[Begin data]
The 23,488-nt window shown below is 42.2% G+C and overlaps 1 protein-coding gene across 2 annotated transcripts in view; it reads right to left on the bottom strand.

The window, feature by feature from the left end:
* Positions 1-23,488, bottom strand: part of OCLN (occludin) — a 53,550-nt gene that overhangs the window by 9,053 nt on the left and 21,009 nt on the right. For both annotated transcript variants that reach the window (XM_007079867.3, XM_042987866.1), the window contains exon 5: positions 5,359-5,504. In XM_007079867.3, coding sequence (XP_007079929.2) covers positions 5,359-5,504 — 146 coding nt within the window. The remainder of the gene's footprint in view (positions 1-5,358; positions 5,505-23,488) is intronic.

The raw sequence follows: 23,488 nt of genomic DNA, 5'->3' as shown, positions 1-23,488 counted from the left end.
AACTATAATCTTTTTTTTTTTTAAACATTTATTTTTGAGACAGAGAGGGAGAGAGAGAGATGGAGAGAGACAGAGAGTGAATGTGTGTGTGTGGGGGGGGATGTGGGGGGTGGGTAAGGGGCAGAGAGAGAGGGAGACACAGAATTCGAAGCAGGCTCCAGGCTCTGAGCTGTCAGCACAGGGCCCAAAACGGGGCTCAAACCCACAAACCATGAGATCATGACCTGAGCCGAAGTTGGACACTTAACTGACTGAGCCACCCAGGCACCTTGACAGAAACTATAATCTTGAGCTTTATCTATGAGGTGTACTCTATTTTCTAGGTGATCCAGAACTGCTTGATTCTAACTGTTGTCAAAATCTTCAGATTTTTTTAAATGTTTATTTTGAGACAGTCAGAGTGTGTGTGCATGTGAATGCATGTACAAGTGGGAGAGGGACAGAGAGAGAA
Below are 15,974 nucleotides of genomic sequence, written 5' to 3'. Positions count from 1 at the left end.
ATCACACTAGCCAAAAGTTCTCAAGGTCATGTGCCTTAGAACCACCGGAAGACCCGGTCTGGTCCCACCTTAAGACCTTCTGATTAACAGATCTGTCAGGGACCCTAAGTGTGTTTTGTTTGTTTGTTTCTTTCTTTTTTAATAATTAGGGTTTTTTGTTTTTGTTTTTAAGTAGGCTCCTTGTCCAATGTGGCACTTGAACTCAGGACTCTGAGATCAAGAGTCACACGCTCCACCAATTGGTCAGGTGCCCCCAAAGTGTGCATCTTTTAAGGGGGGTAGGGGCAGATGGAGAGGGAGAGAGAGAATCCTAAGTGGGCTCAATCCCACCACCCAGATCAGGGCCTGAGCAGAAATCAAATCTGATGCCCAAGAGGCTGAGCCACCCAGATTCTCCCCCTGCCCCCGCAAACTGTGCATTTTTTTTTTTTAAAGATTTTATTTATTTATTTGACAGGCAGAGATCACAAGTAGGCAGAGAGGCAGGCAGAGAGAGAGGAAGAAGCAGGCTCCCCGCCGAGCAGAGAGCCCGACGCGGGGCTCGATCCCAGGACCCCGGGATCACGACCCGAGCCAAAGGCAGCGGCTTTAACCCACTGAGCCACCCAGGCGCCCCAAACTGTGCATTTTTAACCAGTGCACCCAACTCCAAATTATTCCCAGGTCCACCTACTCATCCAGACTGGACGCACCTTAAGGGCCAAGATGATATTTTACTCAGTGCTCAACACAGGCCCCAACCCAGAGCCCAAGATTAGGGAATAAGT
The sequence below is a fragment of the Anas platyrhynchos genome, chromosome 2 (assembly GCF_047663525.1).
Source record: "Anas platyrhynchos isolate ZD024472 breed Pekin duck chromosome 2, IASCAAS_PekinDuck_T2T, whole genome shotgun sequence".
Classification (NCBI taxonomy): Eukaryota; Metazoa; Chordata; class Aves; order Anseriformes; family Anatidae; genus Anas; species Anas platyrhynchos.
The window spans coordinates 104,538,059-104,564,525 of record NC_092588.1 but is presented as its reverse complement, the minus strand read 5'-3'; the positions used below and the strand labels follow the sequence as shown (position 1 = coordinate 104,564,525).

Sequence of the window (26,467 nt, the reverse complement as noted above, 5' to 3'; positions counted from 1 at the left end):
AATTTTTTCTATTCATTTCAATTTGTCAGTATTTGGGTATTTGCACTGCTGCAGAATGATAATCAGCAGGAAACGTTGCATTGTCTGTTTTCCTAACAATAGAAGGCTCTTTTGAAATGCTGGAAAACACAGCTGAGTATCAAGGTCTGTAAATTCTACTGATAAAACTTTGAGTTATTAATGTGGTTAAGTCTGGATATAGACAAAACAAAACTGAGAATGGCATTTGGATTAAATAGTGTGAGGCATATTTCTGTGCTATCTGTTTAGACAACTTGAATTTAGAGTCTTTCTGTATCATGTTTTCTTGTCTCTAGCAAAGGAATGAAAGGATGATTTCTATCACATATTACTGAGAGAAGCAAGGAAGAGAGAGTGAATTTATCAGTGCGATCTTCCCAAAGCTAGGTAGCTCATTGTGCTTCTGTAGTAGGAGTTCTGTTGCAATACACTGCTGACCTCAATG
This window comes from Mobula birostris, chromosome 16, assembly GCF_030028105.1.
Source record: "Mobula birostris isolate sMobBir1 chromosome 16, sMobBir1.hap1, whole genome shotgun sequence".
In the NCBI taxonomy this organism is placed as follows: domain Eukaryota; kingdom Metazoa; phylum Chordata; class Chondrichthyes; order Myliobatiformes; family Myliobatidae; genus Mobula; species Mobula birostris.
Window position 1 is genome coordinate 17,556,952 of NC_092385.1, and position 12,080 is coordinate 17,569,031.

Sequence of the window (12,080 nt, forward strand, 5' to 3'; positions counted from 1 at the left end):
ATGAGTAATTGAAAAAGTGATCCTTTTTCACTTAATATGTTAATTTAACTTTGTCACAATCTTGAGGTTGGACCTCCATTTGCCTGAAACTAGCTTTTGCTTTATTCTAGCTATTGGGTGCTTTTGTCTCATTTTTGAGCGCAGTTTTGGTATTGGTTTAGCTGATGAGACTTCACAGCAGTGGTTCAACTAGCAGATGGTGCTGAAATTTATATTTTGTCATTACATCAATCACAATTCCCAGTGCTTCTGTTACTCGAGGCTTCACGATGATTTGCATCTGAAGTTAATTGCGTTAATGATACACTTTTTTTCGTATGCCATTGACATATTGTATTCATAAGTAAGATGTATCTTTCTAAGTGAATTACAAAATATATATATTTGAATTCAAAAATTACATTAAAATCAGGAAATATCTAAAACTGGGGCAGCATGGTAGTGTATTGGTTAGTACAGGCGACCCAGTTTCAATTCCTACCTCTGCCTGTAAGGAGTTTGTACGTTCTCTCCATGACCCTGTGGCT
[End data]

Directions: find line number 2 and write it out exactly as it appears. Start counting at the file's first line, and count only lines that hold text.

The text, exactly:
The window, feature by feature from the left end: